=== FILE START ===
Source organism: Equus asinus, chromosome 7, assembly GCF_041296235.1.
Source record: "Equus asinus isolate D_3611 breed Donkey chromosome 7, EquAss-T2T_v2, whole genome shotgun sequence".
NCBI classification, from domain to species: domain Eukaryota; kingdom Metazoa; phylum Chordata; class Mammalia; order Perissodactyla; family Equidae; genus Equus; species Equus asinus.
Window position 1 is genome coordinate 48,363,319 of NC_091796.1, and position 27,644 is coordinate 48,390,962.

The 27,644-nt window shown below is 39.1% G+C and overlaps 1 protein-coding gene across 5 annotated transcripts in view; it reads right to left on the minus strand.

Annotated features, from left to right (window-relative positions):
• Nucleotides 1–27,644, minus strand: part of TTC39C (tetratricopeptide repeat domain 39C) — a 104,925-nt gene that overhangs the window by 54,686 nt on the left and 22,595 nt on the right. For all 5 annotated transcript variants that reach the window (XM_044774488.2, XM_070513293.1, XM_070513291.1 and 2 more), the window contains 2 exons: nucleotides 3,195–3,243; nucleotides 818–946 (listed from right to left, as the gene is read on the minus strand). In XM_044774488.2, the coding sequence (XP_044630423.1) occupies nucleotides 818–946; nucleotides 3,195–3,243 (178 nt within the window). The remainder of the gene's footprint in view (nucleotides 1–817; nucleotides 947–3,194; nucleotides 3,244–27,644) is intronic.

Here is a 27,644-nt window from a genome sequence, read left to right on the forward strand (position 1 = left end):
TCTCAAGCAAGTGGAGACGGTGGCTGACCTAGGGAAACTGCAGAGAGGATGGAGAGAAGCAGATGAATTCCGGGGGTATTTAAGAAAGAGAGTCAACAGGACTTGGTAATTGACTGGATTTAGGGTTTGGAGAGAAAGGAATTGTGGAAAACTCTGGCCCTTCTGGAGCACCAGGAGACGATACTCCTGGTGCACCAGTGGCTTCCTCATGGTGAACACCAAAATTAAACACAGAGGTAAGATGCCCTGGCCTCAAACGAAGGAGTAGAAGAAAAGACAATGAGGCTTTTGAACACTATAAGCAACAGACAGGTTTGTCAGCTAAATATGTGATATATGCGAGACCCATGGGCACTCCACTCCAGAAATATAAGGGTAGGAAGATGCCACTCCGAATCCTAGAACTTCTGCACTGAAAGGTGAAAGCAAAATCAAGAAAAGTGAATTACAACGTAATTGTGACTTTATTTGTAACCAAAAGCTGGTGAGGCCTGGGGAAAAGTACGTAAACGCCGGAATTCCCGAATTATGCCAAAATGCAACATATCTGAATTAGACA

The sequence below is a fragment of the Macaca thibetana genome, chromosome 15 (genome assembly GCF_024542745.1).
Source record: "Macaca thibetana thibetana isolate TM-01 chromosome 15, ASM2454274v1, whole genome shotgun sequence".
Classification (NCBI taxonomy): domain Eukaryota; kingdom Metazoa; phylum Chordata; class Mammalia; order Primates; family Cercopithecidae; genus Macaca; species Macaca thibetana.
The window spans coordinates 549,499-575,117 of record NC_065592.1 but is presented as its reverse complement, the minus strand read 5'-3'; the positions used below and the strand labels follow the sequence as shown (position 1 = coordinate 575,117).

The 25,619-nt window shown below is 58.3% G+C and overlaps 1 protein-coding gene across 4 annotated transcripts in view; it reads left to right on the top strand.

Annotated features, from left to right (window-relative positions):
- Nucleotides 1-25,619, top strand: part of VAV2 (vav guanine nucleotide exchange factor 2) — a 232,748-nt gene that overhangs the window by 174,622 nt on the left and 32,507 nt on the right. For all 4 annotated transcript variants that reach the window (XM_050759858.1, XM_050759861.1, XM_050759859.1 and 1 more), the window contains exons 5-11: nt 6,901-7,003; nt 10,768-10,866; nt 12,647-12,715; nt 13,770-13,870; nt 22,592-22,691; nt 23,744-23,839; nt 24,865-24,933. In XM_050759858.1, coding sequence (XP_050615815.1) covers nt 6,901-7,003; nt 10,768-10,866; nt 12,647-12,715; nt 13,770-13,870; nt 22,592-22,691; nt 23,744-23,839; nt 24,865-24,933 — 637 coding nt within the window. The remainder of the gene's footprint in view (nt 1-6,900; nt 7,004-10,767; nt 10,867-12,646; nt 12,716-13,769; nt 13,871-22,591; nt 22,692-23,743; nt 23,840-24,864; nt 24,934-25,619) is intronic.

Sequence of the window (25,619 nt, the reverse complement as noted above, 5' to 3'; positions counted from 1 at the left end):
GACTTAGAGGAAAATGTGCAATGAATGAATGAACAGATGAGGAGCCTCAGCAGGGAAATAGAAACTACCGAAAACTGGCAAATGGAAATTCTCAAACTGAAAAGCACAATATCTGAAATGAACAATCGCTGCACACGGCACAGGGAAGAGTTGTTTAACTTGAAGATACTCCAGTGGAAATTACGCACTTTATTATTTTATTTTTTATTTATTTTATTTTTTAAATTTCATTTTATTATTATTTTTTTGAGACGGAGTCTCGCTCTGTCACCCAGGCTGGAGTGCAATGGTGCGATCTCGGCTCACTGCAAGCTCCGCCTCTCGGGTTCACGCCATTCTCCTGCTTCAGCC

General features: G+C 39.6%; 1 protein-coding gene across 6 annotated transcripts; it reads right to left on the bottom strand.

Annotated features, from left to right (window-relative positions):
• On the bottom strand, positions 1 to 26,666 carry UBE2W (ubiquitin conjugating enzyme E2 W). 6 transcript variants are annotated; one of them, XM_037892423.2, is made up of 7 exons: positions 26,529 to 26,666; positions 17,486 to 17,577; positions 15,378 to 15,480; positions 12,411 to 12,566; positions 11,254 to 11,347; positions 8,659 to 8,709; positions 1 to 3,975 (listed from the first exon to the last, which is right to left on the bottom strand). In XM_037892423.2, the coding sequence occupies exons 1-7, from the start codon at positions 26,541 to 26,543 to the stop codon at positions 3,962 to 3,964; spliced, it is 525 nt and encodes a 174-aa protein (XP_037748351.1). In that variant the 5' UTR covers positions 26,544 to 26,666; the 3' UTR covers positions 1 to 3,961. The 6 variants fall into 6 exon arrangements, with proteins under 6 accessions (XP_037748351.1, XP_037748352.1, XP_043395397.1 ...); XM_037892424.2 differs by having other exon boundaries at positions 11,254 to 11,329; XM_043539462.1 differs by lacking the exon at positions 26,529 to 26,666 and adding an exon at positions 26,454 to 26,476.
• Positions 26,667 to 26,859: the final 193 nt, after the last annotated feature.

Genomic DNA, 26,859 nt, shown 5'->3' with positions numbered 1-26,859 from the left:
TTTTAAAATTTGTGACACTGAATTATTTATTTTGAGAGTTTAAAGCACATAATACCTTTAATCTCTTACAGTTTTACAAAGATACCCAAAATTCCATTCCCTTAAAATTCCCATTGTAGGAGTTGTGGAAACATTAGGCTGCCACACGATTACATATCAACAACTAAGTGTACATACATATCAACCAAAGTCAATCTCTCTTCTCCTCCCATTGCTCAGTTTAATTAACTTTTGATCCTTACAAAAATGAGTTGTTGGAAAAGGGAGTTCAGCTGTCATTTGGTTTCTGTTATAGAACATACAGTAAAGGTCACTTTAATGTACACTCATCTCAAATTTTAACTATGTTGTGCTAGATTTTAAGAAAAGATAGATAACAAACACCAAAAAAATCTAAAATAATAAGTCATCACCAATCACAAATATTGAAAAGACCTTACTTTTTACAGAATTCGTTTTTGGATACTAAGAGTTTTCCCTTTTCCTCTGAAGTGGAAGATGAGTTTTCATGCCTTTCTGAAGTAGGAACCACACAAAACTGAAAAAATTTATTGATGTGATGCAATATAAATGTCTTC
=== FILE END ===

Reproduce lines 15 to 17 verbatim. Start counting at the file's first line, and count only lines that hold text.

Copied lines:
Annotated features, from left to right (window-relative positions):
- Nucleotides 1-25,619, top strand: part of VAV2 (vav guanine nucleotide exchange factor 2) — a 232,748-nt gene that overhangs the window by 174,622 nt on the left and 32,507 nt on the right. For all 4 annotated transcript variants that reach the window (XM_050759858.1, XM_050759861.1, XM_050759859.1 and 1 more), the window contains exons 5-11: nt 6,901-7,003; nt 10,768-10,866; nt 12,647-12,715; nt 13,770-13,870; nt 22,592-22,691; nt 23,744-23,839; nt 24,865-24,933. In XM_050759858.1, coding sequence (XP_050615815.1) covers nt 6,901-7,003; nt 10,768-10,866; nt 12,647-12,715; nt 13,770-13,870; nt 22,592-22,691; nt 23,744-23,839; nt 24,865-24,933 — 637 coding nt within the window. The remainder of the gene's footprint in view (nt 1-6,900; nt 7,004-10,767; nt 10,867-12,646; nt 12,716-13,769; nt 13,871-22,591; nt 22,692-23,743; nt 23,840-24,864; nt 24,934-25,619) is intronic.

Sequence of the window (25,619 nt, the reverse complement as noted above, 5' to 3'; positions counted from 1 at the left end):